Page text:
Michael Crichton has died

… at the untimely age of 66, of cancer.

There is a story here.


  1. #1 Virgil Samms
    November 5, 2008

    Many people hold that you shouldn’t say bad things about the dead.

  2. #2 Greg Laden
    November 5, 2008

    His path and mind crossed a couple of times in real life, and that was fine. He even funded some of my research. (But it was not in climate change)

  3. #3 Phil
    November 5, 2008

    That is sad. I didn’t agree with his politics but his books made some good movies and I have never heard people say he was a mean or nasty person.

  4. #4 Greg Laden
    November 5, 2008

    He was a nice guy. Totally wrong about global warming, but whatever.

    Tall as well. Really tall.

  5. #5 george.wiman
    November 5, 2008

    I just finished re-reading Andromeda Strain. It is full of authoritative-sounding details.

  6. #6 Paul Lundgren
    November 5, 2008

    I have never heard people say he was a mean or nasty person.

    Oh, really?

    In his 2006 novel Next (released November 28 of that year), Crichton introduces a character named “Mick Crowley” who is a Yale graduate and a Washington D.C.-based political columnist. “Crowley” is portrayed by Crichton as a child molester with a small penis. The character is a minor one who does not appear elsewhere in the book.[24]

    A real person named Michael Crowley is also a Yale graduate, and a senior editor of The New Republic, a Washington D.C.-based political magazine. In March 2006, the real Crowley wrote an article strongly critical of Crichton for his stance on global warming in State of Fear.[25]

  7. #7 Nick
    November 5, 2008

    According to IMDB he was on his 5th wife. Certain assumptions can be drawn from that…

  8. #8 Brian X
    November 5, 2008

    I was disgusted with his militant luddism (Prey, for example) and his author-on-board fearmongering (Rising Sun, Ian Malcolm in Jurassic Park), but if you took him for what he was, a slightly-more-technically-literate-than-most pulp writer, he was pretty good. Jurassic Park was a pretty good beach read, even if in my youth I gave it more literary significance than it deserved; I do, however, wish that he’d made the girl the computer genius in the original book like she was in the movie.

  9. #9 Greg Laden
    November 5, 2008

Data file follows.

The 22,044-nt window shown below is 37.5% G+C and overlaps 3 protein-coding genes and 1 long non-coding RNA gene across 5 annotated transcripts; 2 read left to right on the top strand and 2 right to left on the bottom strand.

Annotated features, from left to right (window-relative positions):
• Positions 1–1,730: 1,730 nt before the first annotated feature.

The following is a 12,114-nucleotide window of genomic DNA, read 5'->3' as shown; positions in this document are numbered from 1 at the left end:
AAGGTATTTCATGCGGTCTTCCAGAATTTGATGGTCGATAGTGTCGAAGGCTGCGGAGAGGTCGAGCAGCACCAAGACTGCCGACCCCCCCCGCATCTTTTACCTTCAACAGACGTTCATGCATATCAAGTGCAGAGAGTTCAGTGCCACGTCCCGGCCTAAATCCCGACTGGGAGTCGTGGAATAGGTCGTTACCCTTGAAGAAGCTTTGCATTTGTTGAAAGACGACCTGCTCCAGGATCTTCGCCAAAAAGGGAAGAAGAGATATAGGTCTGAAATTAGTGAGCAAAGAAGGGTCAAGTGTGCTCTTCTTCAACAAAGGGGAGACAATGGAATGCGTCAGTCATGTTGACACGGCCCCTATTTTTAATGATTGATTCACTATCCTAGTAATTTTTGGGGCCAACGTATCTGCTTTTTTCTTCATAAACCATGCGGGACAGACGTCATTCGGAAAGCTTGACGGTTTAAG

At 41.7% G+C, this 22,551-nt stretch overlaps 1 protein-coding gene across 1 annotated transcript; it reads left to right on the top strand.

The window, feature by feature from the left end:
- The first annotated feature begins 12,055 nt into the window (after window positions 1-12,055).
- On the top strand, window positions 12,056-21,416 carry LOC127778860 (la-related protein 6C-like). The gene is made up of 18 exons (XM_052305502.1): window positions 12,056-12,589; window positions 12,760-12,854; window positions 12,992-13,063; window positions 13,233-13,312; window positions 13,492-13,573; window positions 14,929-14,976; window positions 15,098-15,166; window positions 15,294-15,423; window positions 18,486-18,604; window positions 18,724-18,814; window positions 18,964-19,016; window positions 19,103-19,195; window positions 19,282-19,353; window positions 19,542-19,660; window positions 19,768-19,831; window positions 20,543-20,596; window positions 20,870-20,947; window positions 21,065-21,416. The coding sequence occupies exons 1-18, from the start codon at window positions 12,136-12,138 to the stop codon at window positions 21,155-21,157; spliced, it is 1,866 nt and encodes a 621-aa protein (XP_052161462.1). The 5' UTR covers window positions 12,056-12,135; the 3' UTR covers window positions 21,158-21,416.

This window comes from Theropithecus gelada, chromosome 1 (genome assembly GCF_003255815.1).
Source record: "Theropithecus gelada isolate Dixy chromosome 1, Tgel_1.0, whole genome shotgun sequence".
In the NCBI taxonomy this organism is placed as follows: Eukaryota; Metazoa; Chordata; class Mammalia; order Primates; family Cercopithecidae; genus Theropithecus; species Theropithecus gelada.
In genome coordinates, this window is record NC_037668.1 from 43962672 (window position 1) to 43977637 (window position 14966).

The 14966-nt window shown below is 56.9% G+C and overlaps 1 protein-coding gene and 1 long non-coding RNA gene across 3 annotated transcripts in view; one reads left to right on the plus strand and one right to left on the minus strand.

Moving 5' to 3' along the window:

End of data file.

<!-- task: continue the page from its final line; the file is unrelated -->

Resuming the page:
One thing people don’t realize is how close the book “Congo” (which was about my study area in Africa) was to real life. Except the part about King Salomon’s treasure and the strange new ape species and the talking ape, and the technology and stuff. Everything else, though, was dead on.

  10. #10 becca
    November 5, 2008

    Isn’t the real story that wealth and fame await those who give up their lousy postdocs to leave academia?

  11. #11 Mr.Mom
    November 5, 2008

    Im sorry but his ignorance and lies about our climate crisis is unforgivable. He fought hard to discredit hardwoking men and women who have devoted their lives to warning the planet(im sure im speaking about some of you regulars). I shall not mourn him.

  12. #12 Azkyroth
    November 6, 2008

    Many people hold that you shouldn’t say bad things about the dead.

    Amazing how many people think a get-out-of-criticism-free card that applies no matter how big a mess your actions have left for others to clean up – or how big a scar you’ve left the world to heal – and that can be earned as easily as lying down should be honored, isn’t it?

  13. #13 outeast
    November 7, 2008

    It was reading that Crighton was sceptical of the idea that germs cause disease (he wrote that it is ‘not as proven as people believe’, if I’ve got the quote right) that made my jaw really hit the ground. That was before I learned of his AGW beliefs… but those came as less of a surprise as a consequence.

    Science-wise, his books were often ‘full of authoritative-sounding details’ (as george.wiman put it above) but an awful lot of those details failed to stand up to scrutiny.

  14. #14 MemeInjector3000
    November 7, 2008

    Here’s a more balanced obituary of Crichton:


    It provides copious evidence of the damage Crichton did not only to climate change policy, but to the public perception of science as well.